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Being a dad can be tough, but Horizon Zero Dawn gets it right

by on March 1, 2017
 

Contains spoilers for The Last of Us and Telltale’s The Walking Dead Season One

It’s a tricky one, being a dad.

You’re never quite sure if you’re doing it right, or whether your idea of parenting isn’t quite the way it should be done. My daughters are now seven and four, and if time has taught me anything, it’s that the mark of a good father is the way your children run to you when you come home from work. I close the door behind me, and both of them come running full pelt at me, screaming “Daddy,” then throwing their arms around my worn down, tired old body. I may not take them to Alton Towers every week, or buy them another pack of Shopkins with every paycheck, but I reckon I’m doing OK.

Playing Horizon Zero Dawn hammered home the role fathers play in their children’s lives, specifically their daughters. Now I know Rost isn’t Aloy’s father by blood, but he does everything he can for her. You can see in many of their interactions how he can be too overprotective and stubborn, but you can also see how much Aloy worships Rost, and you can hear it in her voice just what he means to her.

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When I was growing up, I always had a problem with something my father said or did. He was only doing the best for me, and I know that now; most of my transition from child to teenager to adult has been under the watchful and guiding eye of my dear old dad, and he did a great job of making me who I am. Not blowing my own trumpet, but he gave me the right tools to be a good man, husband and father. I see a lot of my dad in me, and I’ve instilled a great deal of his ideology in my own kids: good manners, appreciating the outdoors, being creative – the list goes on.

I can also see a lot of similarities between myself in Rost; he’s strict on Aloy, but only wants to show her the best way to protect her from the dangers of the world. It terrifies me that at some point in the not too distant future, they’ll be going out without me to play with her friends, or walking to school on her own; what if she gets hit by a car? What if someone takes her? What if? What if? What if?

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It’s funny, really. Ever since becoming a dad, I’m so much more emotional about everything, especially videogames. There are two other games that really strike a chord with me when it comes to looking after your daughters through the worst possible scenarios. Lee and Clementine’s relationship in season one of The Walking Dead was one of the most bittersweet tales of fatherhood I’ve ever seen; the evolution of babysitting this stranger, to caring and adoring her is profound. It took a lot for me to get over that moment when she has to kill him at the end of season one. After everything she’d seen – everything she’d been through, Lee was the one who was always there for her. Now he was gone, and she was left all alone. You often wonder how your children will go on without you; not in an arrogant way, or even a morbid way. I think you’re just worried they’ll be alone in a world without a man to protect them. They’ll still have their mother, I know – maybe it’s a man thing.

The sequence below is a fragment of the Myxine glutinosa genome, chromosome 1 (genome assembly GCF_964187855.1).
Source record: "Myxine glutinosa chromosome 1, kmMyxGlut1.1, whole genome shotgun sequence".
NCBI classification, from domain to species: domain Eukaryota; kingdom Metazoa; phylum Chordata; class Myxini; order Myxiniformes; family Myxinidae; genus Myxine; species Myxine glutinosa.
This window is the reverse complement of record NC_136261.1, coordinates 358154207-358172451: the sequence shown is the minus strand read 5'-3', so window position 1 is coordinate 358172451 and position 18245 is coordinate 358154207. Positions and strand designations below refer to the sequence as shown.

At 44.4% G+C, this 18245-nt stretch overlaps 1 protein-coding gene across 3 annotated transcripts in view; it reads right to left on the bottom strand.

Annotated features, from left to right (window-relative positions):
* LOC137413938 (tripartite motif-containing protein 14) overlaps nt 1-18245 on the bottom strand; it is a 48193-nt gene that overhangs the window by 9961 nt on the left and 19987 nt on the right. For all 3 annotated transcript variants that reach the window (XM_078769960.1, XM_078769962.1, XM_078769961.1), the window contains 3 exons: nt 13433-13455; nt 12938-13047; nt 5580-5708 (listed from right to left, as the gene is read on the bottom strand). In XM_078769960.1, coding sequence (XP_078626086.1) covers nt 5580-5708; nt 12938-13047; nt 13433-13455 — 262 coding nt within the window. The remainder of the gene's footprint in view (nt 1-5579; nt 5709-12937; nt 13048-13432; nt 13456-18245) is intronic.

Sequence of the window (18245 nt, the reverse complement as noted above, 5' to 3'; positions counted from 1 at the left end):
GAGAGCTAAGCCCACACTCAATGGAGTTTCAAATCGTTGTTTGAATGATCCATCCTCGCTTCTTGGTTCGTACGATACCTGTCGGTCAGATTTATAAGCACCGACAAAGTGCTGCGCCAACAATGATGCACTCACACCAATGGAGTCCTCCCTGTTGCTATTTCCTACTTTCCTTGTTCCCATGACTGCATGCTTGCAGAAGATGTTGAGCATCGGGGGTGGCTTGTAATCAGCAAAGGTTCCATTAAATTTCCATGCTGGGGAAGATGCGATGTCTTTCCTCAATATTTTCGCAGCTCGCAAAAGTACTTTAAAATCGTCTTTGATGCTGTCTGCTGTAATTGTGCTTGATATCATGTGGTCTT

Another is The Last of Us. This game broke me to tears, and showed me the sadness and pain of losing a child. My brother died when I was six, and looking back on that time, I can remember just how strong my dad was. It must’ve been the hardest thing he’s ever had to deal with, and to put on a brave face – to keep smiling despite how much his heart was hurting…I applaud him. Throughout the entirety of the game, Joel and Ellie form a tight bond and the way he fights for her is what any decent father would do. And that decision at the end – every man would do the same.

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Seeing these parental choices play out through videogames is something we can all do, and even learn from. We can learn from their mistakes and endeavour to adhere to them. Seeing the way Rost is with Aloy reminded me that I give my own daughters guidance, and the freedom to make their own mistakes rather than coddle them through everything they do. I may not be sure if I’m doing it right, and nine times out of ten I question every decision I make, but kids are smart – my kids are smart. Playing Horizon Zero Dawn showed me that maybe – just maybe, I’m not that bad after all.

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